The first time I held you and looked into your eyes, I saw myself looking back at me only with innocence and optimism that has long ago been stripped from my soul. There is nothing I wouldn’t do for you, no lengths I wouldn’t go to protect you. Tears filled my eyes the first time I held you. Those around me took them as tears of joy, and make no mistake, the joy I felt at that moment was overwhelming, but sadly the tears also represented guilt, sadness, and fear. Guilt that I had brought you such a bright light into such a dark world. Was my desire to have a child selfish? Was I only thinking about my wants and desires and putting aside how this world will treat you because of the color of your skin. Sadness because I knew all too well how it would, that no matter how brilliant you may be, how much hard work you put in, how good a person you are, the challenges ahead of you will be daunting, challenges others will not have to face but will be there every day because of the color of your skin. Fear that one day my phone will ring or there will be a knock at my door, and someone will say to me the words that no parent should ever hear you have been found shot and killed—killed because of the color of your skin. How many more parents must, on what should be unquestionably one of the happiest days of their lives, look into the eyes of their baby and be consumed with worry that no matter how much they try, they will not be able to shield that baby from the ugliness that they will confront? How many more times must we mourn the loss of another bright light extinguished by hate. How many more times must our communities echo with the sound of grieving parents as they stand over the lifeless body of the child they once held in their arms before we say enough! I look back at your smiling face and the innocence in your eyes and see a bright future with unlimited potential ahead of you that they will try and deny you of. At the moment, I make you a promise that as long as there is my breath in my body, I will protect you and do everything in my power to ensure no one takes that away from you. My blood flows through you, I am responsible for bringing you into this world, and it is my responsibility to protect you from its hatred. Our bond is forever. You are my child, and I will always love you and be there for you.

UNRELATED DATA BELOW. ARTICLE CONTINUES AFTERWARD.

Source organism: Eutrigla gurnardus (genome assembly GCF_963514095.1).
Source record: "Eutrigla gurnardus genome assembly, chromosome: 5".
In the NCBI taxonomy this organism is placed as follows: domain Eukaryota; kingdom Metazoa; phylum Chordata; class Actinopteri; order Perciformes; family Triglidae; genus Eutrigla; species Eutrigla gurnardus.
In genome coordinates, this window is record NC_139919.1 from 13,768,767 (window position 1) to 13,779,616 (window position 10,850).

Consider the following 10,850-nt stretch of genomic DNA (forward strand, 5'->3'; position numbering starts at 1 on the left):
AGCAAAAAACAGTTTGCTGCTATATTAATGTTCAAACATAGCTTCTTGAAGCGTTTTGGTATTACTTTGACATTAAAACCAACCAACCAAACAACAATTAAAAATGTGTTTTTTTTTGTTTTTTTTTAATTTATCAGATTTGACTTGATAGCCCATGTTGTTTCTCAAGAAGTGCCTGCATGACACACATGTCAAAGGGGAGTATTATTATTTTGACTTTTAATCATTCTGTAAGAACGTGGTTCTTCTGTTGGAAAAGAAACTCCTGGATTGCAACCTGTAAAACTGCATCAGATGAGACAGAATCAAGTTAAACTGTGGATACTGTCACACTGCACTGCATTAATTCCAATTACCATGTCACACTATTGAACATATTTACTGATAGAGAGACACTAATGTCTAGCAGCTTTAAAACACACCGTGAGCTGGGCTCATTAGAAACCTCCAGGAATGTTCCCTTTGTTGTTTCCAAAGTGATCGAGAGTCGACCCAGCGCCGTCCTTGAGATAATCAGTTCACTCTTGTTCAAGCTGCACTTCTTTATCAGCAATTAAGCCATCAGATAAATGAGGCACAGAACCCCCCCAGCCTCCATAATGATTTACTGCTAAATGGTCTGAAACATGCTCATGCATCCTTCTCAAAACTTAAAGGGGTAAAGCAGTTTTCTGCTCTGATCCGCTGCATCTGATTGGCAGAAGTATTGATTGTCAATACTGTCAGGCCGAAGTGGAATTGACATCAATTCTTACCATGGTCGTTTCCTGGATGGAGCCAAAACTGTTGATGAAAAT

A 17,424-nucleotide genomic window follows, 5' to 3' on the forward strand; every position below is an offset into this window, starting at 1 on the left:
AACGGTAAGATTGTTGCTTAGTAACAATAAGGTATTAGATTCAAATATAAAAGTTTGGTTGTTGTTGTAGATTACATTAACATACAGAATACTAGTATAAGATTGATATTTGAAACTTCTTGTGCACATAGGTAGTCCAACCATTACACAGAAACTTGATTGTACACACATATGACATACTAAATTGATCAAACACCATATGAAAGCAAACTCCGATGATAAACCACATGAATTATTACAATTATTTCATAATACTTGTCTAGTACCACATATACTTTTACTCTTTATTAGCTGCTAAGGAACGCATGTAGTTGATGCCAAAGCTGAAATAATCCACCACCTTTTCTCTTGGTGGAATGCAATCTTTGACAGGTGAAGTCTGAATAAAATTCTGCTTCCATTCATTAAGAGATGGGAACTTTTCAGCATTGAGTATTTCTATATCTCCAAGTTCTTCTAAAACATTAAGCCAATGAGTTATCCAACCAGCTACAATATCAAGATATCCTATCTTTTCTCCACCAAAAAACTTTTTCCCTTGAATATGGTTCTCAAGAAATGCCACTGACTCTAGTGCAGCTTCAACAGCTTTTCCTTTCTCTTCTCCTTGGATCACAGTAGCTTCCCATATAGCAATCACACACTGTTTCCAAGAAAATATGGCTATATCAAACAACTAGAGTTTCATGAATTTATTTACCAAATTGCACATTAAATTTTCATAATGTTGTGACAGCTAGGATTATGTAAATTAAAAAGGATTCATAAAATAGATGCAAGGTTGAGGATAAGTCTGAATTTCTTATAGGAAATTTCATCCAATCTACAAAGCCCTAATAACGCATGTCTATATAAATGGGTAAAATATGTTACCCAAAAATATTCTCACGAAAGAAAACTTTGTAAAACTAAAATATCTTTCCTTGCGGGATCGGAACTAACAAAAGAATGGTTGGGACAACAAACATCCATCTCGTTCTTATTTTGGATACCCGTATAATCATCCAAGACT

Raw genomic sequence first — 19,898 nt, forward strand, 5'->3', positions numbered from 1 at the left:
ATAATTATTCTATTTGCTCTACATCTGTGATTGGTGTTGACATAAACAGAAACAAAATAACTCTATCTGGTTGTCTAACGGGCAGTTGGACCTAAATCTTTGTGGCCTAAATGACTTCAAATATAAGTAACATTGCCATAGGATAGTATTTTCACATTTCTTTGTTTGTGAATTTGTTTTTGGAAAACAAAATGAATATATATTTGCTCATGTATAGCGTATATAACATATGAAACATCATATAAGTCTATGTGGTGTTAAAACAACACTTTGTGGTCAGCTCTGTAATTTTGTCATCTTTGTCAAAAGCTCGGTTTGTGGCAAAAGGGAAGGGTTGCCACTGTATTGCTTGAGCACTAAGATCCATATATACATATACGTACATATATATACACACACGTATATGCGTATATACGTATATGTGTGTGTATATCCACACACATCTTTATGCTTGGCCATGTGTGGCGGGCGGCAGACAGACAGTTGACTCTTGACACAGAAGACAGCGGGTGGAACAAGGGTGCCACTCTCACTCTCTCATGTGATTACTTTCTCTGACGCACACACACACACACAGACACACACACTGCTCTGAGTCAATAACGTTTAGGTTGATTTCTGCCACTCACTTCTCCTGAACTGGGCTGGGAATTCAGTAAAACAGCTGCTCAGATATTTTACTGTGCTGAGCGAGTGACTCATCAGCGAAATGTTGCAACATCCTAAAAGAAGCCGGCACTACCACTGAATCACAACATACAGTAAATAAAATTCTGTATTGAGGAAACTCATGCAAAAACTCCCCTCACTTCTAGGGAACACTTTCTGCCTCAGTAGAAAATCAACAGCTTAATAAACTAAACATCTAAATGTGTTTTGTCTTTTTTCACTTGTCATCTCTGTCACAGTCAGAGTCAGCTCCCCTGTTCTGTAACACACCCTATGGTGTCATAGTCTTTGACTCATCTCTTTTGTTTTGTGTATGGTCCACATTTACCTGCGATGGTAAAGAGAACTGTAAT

The movie character Rocky Balboa said It’s not about how hard you hit. It’s about how hard you can get hit and keep moving forward. How much you can take and keep moving forward.
You have hit us hard.
Shackled us in the chains of bondage
Lynched us under cover of night
Brutalized us for the color of our skin
Beat us when we demanded to be treated as equals
Oppressed us economically
Marginalized us socially
Devalued our lives
But we keep moving forward.
Does that surprise you? It shouldn’t. We are a unique people; our indomitable spirit keeps us moving forward in the face of all things done against us. It is a spirit that not only keeps us moving forward; it has protected and strengthened us. It is a spirit that screams WE ARE BLACK EXCELLENCE!
The echo of gunshots filled the air.
And the young man’s lifeless body fell to the ground.
The cries of I can’t breathe filled the air.
And the young man’s lifeless body fell to the ground.
The howls of disbelief filled the courtroom.
And the defendant walked free once more.
The sound of silence filled the halls of the city, state, and nation’s capitals.
And those in power did nothing yet again.
For centuries, our lives have been devalued by those who see only the color of our skin.
Have we not helped build this nation?
Have we not fought for this nation?
Have we not shown time after time our love for this nation?
Have we not been every bit the American that you believe yourself to be?
Because of your hatred, your racism we must scream for the world to hear that Black Lives Matter because, for 400 years, you have demonstrated that to you it doesn’t. It isn’t a logical mentality, but it is true.